Space adventures with a notable focus on family drama have been no stranger to the cinematic screen over the last decade. It’s a subgenre that’s seen many successes including, but not limited to Christopher Nolan’s Interstellar and James Gray’s Ad Astra. I suppose after the out of this world events from the fast and furious family in F9 we can now count that too? However, jokes aside, these films often see their plots revolve around characters trying to get home to their families or venturing into space to find lost loved ones. So in a rare move for the genre Wyatt Rockefeller’s new sci-fi drama Settlers, which stars Sofia Boutella, Jonny Lee Miller and Brooklynn Prince, sees a family not searching for each other, but instead all living together in a settlement on Mars. With their family all well and accounted for their struggle isn’t one of being reunited or finding their way home but instead it concerns surviving the cosmic elements, as well as any other dangers that threaten their new Martian way of life.
Settlers certainly starts well, immersing audiences straight into the story sparing them any drawn out context or an exposition heavy introduction. The high quality of the set and production design immediately helps to ground the story and put viewers at ease, allowing them to accept the characters’ surroundings and the larger narrative that frames them. Said narrative is quickly established showing that this family isn’t alone and that there is a threat to their lives and home not far from where they live. What follows makes for a promising start to the film as it provides an entertaining mixture of suspenseful sequences backed up by some well executed action. However, the more positive start isn’t maintained through the second and third acts of the film and unfortunately this will leave audiences, ironically – unsettled.
There’s a definite shift from sci-fi thriller to family drama after the first act, but this in itself isn’t the problem. The real issue is that the content of the drama isn’t strong enough to support this shift and after the more exciting start it feels far less intriguing and lacking in comparison. Major moments in the story which should have huge impact for both the characters and audience come and go far too quickly with little time given to empathise or process what has happened, and somehow the film still feels painfully slow moving. There is so much potential for dramatic tension here but this is never taken advantage of, meaning that Settlers only ever manages to be a mediocre entry into this sci-fi subgenre.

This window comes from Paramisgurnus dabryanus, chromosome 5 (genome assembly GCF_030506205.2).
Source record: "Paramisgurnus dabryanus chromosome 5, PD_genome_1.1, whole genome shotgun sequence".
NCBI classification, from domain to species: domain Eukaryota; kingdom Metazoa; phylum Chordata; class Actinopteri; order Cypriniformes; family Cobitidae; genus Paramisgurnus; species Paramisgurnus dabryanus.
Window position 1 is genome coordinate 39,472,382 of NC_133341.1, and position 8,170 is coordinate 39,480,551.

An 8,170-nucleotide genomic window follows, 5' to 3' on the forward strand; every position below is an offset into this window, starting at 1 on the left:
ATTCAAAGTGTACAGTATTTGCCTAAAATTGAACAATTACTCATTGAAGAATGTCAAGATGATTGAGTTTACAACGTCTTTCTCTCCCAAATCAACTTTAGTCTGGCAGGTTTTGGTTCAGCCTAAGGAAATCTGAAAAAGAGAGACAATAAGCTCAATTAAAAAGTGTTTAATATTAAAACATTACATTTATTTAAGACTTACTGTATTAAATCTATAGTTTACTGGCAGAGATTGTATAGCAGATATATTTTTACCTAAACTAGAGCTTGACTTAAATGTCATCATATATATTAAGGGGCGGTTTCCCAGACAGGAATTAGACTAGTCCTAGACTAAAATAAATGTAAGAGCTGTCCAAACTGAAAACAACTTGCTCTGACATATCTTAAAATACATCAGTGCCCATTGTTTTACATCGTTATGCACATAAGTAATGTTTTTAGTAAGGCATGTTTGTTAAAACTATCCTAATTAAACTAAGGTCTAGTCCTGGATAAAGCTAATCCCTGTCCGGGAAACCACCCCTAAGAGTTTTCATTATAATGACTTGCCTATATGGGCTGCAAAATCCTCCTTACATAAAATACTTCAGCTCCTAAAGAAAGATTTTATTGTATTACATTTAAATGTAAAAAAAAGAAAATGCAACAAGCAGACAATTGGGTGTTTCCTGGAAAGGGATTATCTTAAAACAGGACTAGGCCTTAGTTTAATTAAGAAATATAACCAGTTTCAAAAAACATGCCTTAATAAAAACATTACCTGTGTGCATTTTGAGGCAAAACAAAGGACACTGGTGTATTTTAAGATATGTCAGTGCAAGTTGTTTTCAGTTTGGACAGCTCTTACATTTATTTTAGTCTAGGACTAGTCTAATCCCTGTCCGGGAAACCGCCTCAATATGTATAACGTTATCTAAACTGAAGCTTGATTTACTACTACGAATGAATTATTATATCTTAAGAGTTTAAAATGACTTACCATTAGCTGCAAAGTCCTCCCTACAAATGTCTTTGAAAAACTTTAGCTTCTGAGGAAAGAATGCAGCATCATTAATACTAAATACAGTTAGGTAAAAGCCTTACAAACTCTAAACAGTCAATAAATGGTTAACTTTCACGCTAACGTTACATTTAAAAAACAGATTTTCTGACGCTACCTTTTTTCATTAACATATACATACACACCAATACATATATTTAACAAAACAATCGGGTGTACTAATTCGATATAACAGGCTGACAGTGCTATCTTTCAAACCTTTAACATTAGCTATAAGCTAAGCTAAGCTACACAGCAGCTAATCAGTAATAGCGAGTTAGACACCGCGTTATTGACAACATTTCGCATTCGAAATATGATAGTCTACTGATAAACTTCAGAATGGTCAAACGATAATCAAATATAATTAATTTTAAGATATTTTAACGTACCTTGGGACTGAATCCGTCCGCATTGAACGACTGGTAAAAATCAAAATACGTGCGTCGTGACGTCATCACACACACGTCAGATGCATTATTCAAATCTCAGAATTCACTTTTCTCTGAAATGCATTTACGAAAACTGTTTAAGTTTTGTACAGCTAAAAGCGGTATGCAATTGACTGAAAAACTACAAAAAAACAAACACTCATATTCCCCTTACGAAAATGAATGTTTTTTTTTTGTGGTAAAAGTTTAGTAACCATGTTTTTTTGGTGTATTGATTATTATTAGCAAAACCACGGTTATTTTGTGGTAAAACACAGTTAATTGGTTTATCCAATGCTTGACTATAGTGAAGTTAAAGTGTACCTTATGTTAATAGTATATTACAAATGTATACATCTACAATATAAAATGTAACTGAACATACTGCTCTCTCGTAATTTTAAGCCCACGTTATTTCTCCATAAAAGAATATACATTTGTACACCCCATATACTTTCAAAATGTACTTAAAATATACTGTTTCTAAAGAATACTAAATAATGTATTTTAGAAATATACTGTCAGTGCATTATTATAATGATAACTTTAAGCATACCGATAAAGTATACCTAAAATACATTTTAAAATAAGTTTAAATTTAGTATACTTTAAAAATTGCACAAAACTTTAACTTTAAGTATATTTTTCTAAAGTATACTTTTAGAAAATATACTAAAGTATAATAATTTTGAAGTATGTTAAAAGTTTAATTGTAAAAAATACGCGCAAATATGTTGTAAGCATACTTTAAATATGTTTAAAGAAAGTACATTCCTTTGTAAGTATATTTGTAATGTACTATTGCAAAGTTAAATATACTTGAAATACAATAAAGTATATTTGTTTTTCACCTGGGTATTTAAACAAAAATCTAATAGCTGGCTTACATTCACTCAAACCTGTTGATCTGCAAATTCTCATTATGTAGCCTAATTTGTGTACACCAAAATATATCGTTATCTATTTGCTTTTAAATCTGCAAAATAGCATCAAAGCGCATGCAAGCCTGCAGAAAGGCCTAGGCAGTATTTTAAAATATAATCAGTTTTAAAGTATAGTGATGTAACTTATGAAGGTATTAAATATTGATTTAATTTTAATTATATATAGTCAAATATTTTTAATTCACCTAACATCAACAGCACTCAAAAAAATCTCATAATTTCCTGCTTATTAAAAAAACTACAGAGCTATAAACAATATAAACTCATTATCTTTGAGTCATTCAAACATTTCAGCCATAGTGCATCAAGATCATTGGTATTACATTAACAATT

That isn’t to say that the cast aren’t trying though, and the end result is especially disappointing considering Prince, who was introduced to most of the world through Sean Baker’s The Florida Project, delivers another good performance. She is the shining beacon of hope for the film as she single handedly keeps viewers engaged. Her interactions with one of the characters in particular, Frank should have been utilised much more as a method to understand her feelings and motivations, as well as for comedy, but as with the majority of the film this aspect only ends up being a missed opportunity. The remaining cast are fine, they simply aren’t as compelling as the likeable young performer and the underpar material they have to work with creates an uphill battle for them which unfortunately proves too hard to overcome.
With that in mind, don’t let the film’s first act lull you into a false sense of security as Settlers fails to improve on the strong foundations that its beginning lays for it. A lacklustre script plagued with an absence of momentum dooms the film to be a dull drama devoid of any emotion or excitement. The film does venture into quite dark and unexpected territory but by the time it arrives here the damage is already done and whilst it could have been quite affecting it instead simply fails to register with audiences whatsoever. So whilst Settlers strays from the more familiar family space story we’ve seen in recent years it maybe could have benefitted from sticking more closely to this kind of narrative as the quality of its finished product is worlds apart from those more successful examples. Ultimately leaving Settlers as nothing more than a forgettable footprint on the genre, buried in the space dust of those who have come before it.